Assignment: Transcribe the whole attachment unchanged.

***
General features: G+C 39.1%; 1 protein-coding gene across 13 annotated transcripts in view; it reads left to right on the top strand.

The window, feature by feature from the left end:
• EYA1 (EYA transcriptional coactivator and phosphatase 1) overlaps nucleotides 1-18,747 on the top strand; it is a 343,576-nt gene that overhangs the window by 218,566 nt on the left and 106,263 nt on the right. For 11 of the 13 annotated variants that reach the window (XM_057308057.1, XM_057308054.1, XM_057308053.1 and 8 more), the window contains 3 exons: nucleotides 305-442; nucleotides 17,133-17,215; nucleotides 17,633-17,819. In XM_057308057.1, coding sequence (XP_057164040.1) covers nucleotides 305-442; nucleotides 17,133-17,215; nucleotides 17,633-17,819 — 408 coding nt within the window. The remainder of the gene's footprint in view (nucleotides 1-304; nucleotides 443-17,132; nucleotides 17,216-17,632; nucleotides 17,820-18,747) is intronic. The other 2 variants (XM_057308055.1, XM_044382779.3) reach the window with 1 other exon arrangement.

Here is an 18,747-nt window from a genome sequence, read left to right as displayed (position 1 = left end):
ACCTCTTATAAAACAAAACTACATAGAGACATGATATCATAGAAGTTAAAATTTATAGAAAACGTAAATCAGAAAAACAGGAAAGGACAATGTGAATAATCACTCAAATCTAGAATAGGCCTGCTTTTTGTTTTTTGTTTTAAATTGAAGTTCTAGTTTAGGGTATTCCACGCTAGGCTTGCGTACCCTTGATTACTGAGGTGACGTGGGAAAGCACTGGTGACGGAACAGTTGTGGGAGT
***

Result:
General features: G+C 39.1%; 1 protein-coding gene across 13 annotated transcripts in view; it reads left to right on the top strand.

The window, feature by feature from the left end:
• EYA1 (EYA transcriptional coactivator and phosphatase 1) overlaps nucleotides 1-18,747 on the top strand; it is a 343,576-nt gene that overhangs the window by 218,566 nt on the left and 106,263 nt on the right. For 11 of the 13 annotated variants that reach the window (XM_057308057.1, XM_057308054.1, XM_057308053.1 and 8 more), the window contains 3 exons: nucleotides 305-442; nucleotides 17,133-17,215; nucleotides 17,633-17,819. In XM_057308057.1, coding sequence (XP_057164040.1) covers nucleotides 305-442; nucleotides 17,133-17,215; nucleotides 17,633-17,819 — 408 coding nt within the window. The remainder of the gene's footprint in view (nucleotides 1-304; nucleotides 443-17,132; nucleotides 17,216-17,632; nucleotides 17,820-18,747) is intronic. The other 2 variants (XM_057308055.1, XM_044382779.3) reach the window with 1 other exon arrangement.

Here is an 18,747-nt window from a genome sequence, read left to right as displayed (position 1 = left end):
ACCTCTTATAAAACAAAACTACATAGAGACATGATATCATAGAAGTTAAAATTTATAGAAAACGTAAATCAGAAAAACAGGAAAGGACAATGTGAATAATCACTCAAATCTAGAATAGGCCTGCTTTTTGTTTTTTGTTTTAAATTGAAGTTCTAGTTTAGGGTATTCCACGCTAGGCTTGCGTACCCTTGATTACTGAGGTGACGTGGGAAAGCACTGGTGACGGAACAGTTGTGGGAGT